Gov. Gavin Newsom recently signed legislation preventing California from renewing or entering into contracts with for-profits entitles to operate prison and immigration detention facilities.
The bill, Assembly Bill 32, will prevent the state from entering into or renewing contracts for the operation of prison and immigration detention facilities by for-profit entities after January 1, 2020. All such facilities that are currently operating in the state will be phased out by January 1 2028.
Private prisons are a multi-billion dollar industry in the United States, and they currently operate in 27 states. While such facilities hold fewer than 9% of all state and federal prisoners, the vast majority of immigration detainees are housed in for-profit detention centers.
California currently has several contracts with private firms that operate penal facilities in the state. The Department of Corrections and Rehabilitation has contracts with a Florida-based firm to run four private prisons in the state that can hold up to 2,400 prisons. Those contracts expire in 2023, and under the new law, the contracts cannot be renewed.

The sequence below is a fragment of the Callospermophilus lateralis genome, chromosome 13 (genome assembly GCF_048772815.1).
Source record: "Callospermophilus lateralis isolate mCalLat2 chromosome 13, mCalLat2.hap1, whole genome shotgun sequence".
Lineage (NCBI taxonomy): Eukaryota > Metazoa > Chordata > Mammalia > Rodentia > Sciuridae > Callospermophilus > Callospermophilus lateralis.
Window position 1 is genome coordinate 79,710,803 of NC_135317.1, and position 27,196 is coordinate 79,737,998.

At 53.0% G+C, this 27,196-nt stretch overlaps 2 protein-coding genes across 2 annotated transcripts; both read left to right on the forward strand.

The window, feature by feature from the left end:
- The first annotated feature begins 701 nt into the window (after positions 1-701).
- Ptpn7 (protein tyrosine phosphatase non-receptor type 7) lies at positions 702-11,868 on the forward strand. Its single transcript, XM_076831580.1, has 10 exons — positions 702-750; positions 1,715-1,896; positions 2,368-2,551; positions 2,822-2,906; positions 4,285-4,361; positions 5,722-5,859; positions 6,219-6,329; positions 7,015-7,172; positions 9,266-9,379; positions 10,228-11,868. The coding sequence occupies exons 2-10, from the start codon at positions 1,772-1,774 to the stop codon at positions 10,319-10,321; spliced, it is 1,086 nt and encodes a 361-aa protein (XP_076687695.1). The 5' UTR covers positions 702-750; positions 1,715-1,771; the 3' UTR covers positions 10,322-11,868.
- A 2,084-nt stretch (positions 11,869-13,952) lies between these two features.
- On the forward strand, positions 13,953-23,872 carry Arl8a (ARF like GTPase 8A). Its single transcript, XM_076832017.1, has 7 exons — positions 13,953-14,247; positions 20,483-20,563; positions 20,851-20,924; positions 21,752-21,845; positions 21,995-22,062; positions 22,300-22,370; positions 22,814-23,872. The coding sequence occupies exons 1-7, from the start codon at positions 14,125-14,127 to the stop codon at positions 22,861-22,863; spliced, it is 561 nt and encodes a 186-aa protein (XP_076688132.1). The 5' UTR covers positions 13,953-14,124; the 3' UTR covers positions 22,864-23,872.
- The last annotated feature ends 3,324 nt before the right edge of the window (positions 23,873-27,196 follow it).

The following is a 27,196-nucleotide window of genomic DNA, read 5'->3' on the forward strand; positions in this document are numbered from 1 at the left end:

The state also has contracts with several private firms to provide management services in the state’s prisons and jails. California’s use of private incarceration facilities began in 2010, four years after prison crowding in the state reached its peak.
The firm that operates the prisons has threatened to challenge the legislation in court. According to one representative of the company, states cannot “lawfully pass legislation mandating the closure of federal facilities that displease them on ideological differences.” No such lawsuit has yet been filed.